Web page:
- The Second Book of the Tao
- Penguin Press, 224 pp.
O dark dark dark. They all go into the dark,
The vacant interstellar spaces, the vacant into the vacant,
The captains, merchant bankers, eminent men of letters,
The generous patrons of art, the statesmen and the rulers,
Distinguished civil servants, chairmen of many committees,
Industrial lords and petty contractors, all go into the dark,
And dark the Sun and Moon, and the Almanach de Gotha
And the Stock Exchange Gazette, the Directory of Directors,
And cold the sense and lost the motive of action.
And we all go with them, into the silent funeral,
Nobody’s funeral, for there is no one to bury
— T.S.Eliot, “East Coker”
In 1960, I came across a new book titled OPEN SECRET, by a pseudonymous author, one Wei Wu Wei. It was to a 30-year old charming not only for its mystifications and paradoxes, but because it was written with some wit and command in a clipped style asserting authority: comprised of apothegmata and maxims offering “wisdom.” Which “wisdom” was more or less commonplace reflections derived from our experience as sentient beings, and reminiscent of proverb compilations, in this case not merely distilled sayings as in the Bible’s Book of Proverbs, but moralia turned inside out and upside down. As though one were to say of anything that can be said — “A” for instance — must be taken in this way: “A ≠ A.” Coming out of Hong Kong, the book presented itself to me as somewhat exotic, though its title suggested obvious paradox, its meaning candidly esoteric.
In those years, the Beat poets were in the habit of quoting peripatetic swamis, intoning their parables in exalted words, most often rootless mistranslations from the recently-available paperbacks of sacred texts — rootless because so much of their supposed lore was to be found in anthropological footnotes. One of their foolish favorites at that time was the ploy that fascinated: “What’s the sound of one hand clapping?” It left would-be adepts agog, and encouraged them to trust to their belief that those who asked the question knew the answer [but refused to answer, leaving their disciples to take the first step on the endless journey to enlightenment’s illumination]. Part of the fascination began after the 1953 publication of Eugen Herrigel’s ZEN IN THE ART OF ARCHERY, a monograph describing that German philosopher’s own devoted submission to a master in Japan in the 1930s, one who clearly knew the trials and method needed for his students to learn to shoot straight — without all the paraphernalia one sees today wielded by archers who compete at the Olympic games. Herrigel was in the end not enlightened, but nonetheless came away after years with awed respect for that monk’s mastery — at snuffing a candle flame … blindfolded! An American spent 7 years later on, as I recall, around the same time there, or at a similar retreat. From his disillusionment, I learned at last what the secret was, and it was quite open enough. The young men who recruited themselves to study lived a severely restricted monastic life of little sleep, regular nightlong interruptions for sutra chanting and other prayer ceremony, hard physical labor maintaining the grounds of the monastery, slaving in its kitchens, learning useful common crafts, and receiving a daily afternoon hour of instruction in a common hall, seated lotus-like in meditation, while the head of the school, perched on a dais at the front of the hall, contemplated them in silence. Naturally enough, after the first half-hour of directed mindlessness, having tried to empty their heads of random, “monkey-brain” thoughts, their eyes and ears closed to sight and sound stimuli, they would nod off. As who wouldn’t? And then came that sound of one hand clapping — the sharp crack of their teacher’s fierce, opened-palm upon the low table before him. Symbolizing what? Fools! Wake up!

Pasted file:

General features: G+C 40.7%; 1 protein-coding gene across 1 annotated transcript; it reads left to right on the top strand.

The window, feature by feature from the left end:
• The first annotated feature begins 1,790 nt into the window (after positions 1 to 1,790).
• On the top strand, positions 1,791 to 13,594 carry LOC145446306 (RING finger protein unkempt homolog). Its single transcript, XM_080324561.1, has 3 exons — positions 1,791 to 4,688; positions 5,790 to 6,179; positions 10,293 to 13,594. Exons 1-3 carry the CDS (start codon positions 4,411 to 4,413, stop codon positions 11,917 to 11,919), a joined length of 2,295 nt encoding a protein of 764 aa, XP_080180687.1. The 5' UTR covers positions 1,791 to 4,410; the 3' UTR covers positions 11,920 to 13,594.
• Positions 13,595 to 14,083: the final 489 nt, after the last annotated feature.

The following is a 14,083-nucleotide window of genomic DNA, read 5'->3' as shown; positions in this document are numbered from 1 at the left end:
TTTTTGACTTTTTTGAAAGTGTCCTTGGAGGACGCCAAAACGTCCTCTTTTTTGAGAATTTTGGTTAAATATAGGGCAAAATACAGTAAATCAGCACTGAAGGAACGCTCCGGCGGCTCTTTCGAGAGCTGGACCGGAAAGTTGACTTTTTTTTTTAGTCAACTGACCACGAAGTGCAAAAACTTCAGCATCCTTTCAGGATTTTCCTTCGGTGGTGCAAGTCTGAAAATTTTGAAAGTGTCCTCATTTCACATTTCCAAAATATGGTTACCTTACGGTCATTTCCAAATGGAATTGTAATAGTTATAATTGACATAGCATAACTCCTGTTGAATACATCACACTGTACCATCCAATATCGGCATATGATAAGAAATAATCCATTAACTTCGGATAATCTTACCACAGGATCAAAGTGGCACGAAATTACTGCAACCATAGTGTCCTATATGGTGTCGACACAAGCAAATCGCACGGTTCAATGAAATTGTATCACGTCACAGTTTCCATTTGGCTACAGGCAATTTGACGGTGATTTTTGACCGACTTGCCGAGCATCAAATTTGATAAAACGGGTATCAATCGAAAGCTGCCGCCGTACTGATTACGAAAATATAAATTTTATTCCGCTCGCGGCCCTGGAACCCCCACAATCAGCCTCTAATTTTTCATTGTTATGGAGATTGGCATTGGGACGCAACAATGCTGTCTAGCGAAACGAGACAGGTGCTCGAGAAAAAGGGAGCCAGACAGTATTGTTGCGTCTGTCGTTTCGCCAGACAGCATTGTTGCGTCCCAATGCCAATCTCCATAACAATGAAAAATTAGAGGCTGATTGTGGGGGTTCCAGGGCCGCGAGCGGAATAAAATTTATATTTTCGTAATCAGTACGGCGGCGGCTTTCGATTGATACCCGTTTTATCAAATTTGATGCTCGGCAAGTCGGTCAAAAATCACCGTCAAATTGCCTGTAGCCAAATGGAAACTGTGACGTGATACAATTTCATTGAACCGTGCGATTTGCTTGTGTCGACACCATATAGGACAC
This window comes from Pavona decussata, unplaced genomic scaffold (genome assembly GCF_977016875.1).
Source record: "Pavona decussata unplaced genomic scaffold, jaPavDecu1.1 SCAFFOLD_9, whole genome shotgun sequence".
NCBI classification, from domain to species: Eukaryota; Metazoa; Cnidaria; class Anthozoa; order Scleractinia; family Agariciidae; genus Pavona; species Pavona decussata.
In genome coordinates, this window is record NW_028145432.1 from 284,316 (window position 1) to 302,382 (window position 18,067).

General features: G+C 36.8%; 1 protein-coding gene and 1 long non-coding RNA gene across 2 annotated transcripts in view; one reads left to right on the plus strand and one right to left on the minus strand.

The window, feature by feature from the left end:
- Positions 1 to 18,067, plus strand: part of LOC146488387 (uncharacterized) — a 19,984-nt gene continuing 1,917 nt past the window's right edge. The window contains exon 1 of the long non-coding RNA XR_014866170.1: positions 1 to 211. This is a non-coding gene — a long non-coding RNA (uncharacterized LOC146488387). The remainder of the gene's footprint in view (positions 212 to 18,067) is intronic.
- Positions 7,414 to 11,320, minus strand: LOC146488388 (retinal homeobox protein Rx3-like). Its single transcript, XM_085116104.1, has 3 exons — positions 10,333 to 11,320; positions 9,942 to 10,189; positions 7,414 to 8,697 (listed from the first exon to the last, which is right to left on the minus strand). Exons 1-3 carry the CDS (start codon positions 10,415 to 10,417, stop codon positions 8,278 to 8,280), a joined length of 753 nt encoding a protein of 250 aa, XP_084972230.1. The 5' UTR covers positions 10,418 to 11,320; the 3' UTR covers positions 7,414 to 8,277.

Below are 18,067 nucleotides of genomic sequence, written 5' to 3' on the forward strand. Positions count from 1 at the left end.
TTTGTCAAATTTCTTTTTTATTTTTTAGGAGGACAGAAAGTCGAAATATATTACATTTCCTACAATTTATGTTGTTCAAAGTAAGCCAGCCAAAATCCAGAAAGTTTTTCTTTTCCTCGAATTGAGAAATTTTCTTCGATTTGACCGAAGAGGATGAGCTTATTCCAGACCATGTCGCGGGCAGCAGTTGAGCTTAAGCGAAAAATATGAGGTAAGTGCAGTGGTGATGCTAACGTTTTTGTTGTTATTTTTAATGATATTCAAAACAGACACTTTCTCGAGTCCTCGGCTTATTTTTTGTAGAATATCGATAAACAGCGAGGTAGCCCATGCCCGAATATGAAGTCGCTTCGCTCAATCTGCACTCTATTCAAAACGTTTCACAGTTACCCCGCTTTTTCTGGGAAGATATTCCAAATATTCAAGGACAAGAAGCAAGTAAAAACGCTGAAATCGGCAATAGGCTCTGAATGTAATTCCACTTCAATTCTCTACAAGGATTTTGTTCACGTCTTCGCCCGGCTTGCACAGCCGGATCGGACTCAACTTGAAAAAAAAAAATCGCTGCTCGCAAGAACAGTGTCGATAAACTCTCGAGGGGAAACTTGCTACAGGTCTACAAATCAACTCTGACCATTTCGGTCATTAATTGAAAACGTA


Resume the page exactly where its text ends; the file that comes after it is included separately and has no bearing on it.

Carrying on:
What devolved into the druggy, goofy 1960s wasn’t a revival of the occult stuff of Rosicrucianism or neo-Blavatskian Theosophy, which had so enchanted William Butler Yeats for decades in the first half of the 20th Century and driven him to séances [one stunning consequence of that experience the writing of his powerful drama in one act, WORDS UPON THE WINDOW PANE]. Rather it was a new variety of stuporous slumming, a descent into the depths of alien foreign cultures visited in books, and leading to communes of all kinds, what I call “ashramisms,” which, as it seemed to me, represented the exploitative camps where my generation’s disaffected, middle-class adolescents preferred intellectual abasement to the hard work of making one’s way past the wandering rocks of foreign war, coups in the southern hemispheres, and our nuclear unthinkables amidst the regular avalanches of sudden technological change. Not altogether failures: various communes revived home arts and crafts and seem to have led to the proliferation of “eco” theories in this new millennium. Instantly commercialized, to be sure.